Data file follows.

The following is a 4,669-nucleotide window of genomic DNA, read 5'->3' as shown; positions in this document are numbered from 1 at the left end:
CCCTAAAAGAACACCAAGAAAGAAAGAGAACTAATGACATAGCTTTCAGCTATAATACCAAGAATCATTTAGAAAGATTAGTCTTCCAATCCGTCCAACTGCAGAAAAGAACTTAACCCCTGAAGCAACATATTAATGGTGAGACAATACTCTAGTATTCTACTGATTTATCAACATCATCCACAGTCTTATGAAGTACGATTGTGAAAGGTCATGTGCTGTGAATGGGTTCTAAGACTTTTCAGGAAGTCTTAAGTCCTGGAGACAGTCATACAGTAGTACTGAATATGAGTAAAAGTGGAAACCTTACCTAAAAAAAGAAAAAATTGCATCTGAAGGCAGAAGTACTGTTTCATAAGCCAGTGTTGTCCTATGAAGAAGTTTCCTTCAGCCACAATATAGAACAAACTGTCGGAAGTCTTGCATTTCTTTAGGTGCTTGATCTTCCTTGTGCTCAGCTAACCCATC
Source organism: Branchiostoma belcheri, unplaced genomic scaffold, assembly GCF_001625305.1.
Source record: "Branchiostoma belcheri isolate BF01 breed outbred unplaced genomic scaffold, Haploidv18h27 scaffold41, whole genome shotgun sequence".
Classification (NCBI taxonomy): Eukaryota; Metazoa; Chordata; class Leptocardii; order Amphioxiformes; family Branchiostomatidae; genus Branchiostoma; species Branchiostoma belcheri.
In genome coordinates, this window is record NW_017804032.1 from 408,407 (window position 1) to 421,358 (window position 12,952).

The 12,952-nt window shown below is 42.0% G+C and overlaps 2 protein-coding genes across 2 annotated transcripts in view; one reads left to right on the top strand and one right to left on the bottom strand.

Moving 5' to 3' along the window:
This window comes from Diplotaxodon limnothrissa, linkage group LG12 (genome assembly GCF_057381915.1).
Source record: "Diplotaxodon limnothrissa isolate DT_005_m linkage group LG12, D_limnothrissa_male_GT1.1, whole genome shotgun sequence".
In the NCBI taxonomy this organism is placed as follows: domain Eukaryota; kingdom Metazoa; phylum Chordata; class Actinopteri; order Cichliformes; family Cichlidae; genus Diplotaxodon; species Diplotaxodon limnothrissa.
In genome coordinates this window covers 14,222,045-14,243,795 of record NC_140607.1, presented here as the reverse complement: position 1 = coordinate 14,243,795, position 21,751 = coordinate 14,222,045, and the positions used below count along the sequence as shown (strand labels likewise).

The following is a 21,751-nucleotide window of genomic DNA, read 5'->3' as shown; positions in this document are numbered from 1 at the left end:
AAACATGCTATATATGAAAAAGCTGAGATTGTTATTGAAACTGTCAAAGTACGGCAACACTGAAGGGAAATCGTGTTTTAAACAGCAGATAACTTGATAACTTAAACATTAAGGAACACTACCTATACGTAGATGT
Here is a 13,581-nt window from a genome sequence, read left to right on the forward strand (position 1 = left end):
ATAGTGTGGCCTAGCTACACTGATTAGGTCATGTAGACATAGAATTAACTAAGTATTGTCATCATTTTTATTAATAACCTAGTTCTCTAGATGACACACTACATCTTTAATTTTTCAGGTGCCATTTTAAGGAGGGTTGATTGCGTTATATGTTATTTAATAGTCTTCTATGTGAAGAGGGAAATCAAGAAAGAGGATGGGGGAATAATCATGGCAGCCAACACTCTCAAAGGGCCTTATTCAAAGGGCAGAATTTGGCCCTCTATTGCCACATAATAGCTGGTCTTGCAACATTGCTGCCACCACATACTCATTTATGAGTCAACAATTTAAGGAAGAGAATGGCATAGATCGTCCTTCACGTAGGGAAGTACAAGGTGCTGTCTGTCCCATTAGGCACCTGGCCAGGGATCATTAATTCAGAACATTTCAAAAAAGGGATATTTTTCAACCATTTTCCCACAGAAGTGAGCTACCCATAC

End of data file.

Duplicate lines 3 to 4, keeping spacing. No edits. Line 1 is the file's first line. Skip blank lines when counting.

Source organism: Branchiostoma belcheri, unplaced genomic scaffold, assembly GCF_001625305.1.
Source record: "Branchiostoma belcheri isolate BF01 breed outbred unplaced genomic scaffold, Haploidv18h27 scaffold41, whole genome shotgun sequence".